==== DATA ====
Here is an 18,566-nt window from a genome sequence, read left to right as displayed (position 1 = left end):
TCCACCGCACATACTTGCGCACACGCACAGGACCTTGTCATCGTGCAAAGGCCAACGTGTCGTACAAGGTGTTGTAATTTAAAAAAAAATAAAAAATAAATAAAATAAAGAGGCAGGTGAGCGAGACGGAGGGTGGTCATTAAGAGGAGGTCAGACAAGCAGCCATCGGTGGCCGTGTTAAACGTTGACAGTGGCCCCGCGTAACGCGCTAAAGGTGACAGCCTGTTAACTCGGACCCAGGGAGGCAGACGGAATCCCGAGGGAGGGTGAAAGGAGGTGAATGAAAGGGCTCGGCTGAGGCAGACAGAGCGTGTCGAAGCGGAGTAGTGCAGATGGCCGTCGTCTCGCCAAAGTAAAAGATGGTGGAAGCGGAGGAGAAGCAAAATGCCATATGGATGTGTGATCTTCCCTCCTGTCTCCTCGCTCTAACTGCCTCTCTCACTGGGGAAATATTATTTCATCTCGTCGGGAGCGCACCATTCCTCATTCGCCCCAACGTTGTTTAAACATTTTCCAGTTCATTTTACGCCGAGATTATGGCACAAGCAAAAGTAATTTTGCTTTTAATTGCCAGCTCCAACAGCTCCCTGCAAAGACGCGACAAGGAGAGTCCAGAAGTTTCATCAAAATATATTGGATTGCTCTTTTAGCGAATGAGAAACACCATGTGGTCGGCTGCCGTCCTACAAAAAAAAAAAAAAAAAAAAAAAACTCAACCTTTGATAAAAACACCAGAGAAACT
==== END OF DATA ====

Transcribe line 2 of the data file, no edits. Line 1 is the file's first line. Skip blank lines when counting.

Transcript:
TCCACCGCACATACTTGCGCACACGCACAGGACCTTGTCATCGTGCAAAGGCCAACGTGTCGTACAAGGTGTTGTAATTTAAAAAAAAATAAAAAATAAATAAAATAAAGAGGCAGGTGAGCGAGACGGAGGGTGGTCATTAAGAGGAGGTCAGACAAGCAGCCATCGGTGGCCGTGTTAAACGTTGACAGTGGCCCCGCGTAACGCGCTAAAGGTGACAGCCTGTTAACTCGGACCCAGGGAGGCAGACGGAATCCCGAGGGAGGGTGAAAGGAGGTGAATGAAAGGGCTCGGCTGAGGCAGACAGAGCGTGTCGAAGCGGAGTAGTGCAGATGGCCGTCGTCTCGCCAAAGTAAAAGATGGTGGAAGCGGAGGAGAAGCAAAATGCCATATGGATGTGTGATCTTCCCTCCTGTCTCCTCGCTCTAACTGCCTCTCTCACTGGGGAAATATTATTTCATCTCGTCGGGAGCGCACCATTCCTCATTCGCCCCAACGTTGTTTAAACATTTTCCAGTTCATTTTACGCCGAGATTATGGCACAAGCAAAAGTAATTTTGCTTTTAATTGCCAGCTCCAACAGCTCCCTGCAAAGACGCGACAAGGAGAGTCCAGAAGTTTCATCAAAATATATTGGATTGCTCTTTTAGCGAATGAGAAACACCATGTGGTCGGCTGCCGTCCTACAAAAAAAAAAAAAAAAAAAAAAAACTCAACCTTTGATAAAAACACCAGAGAAACT